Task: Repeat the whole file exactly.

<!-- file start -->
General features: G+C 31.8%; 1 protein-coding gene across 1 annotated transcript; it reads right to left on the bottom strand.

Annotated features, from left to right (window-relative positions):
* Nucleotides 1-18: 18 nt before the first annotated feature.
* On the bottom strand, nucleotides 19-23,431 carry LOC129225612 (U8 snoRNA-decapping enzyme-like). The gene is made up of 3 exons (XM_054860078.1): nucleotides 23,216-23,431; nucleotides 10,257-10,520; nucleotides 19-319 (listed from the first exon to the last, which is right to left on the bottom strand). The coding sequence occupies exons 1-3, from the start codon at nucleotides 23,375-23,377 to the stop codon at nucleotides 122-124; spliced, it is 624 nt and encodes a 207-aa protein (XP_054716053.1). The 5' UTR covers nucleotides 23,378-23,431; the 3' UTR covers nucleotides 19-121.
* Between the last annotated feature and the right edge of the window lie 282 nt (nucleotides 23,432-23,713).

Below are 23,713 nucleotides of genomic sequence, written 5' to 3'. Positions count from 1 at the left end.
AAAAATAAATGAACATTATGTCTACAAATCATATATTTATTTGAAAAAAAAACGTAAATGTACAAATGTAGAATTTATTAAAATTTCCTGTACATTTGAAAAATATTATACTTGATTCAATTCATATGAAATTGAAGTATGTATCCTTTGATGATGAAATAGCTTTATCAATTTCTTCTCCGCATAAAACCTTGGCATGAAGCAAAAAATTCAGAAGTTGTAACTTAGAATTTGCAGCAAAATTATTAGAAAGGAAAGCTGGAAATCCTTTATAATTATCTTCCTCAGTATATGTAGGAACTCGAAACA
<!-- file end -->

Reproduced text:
General features: G+C 31.8%; 1 protein-coding gene across 1 annotated transcript; it reads right to left on the bottom strand.

Annotated features, from left to right (window-relative positions):
* Nucleotides 1-18: 18 nt before the first annotated feature.
* On the bottom strand, nucleotides 19-23,431 carry LOC129225612 (U8 snoRNA-decapping enzyme-like). The gene is made up of 3 exons (XM_054860078.1): nucleotides 23,216-23,431; nucleotides 10,257-10,520; nucleotides 19-319 (listed from the first exon to the last, which is right to left on the bottom strand). The coding sequence occupies exons 1-3, from the start codon at nucleotides 23,375-23,377 to the stop codon at nucleotides 122-124; spliced, it is 624 nt and encodes a 207-aa protein (XP_054716053.1). The 5' UTR covers nucleotides 23,378-23,431; the 3' UTR covers nucleotides 19-121.
* Between the last annotated feature and the right edge of the window lie 282 nt (nucleotides 23,432-23,713).

Below are 23,713 nucleotides of genomic sequence, written 5' to 3'. Positions count from 1 at the left end.
AAAAATAAATGAACATTATGTCTACAAATCATATATTTATTTGAAAAAAAAACGTAAATGTACAAATGTAGAATTTATTAAAATTTCCTGTACATTTGAAAAATATTATACTTGATTCAATTCATATGAAATTGAAGTATGTATCCTTTGATGATGAAATAGCTTTATCAATTTCTTCTCCGCATAAAACCTTGGCATGAAGCAAAAAATTCAGAAGTTGTAACTTAGAATTTGCAGCAAAATTATTAGAAAGGAAAGCTGGAAATCCTTTATAATTATCTTCCTCAGTATATGTAGGAACTCGAAACA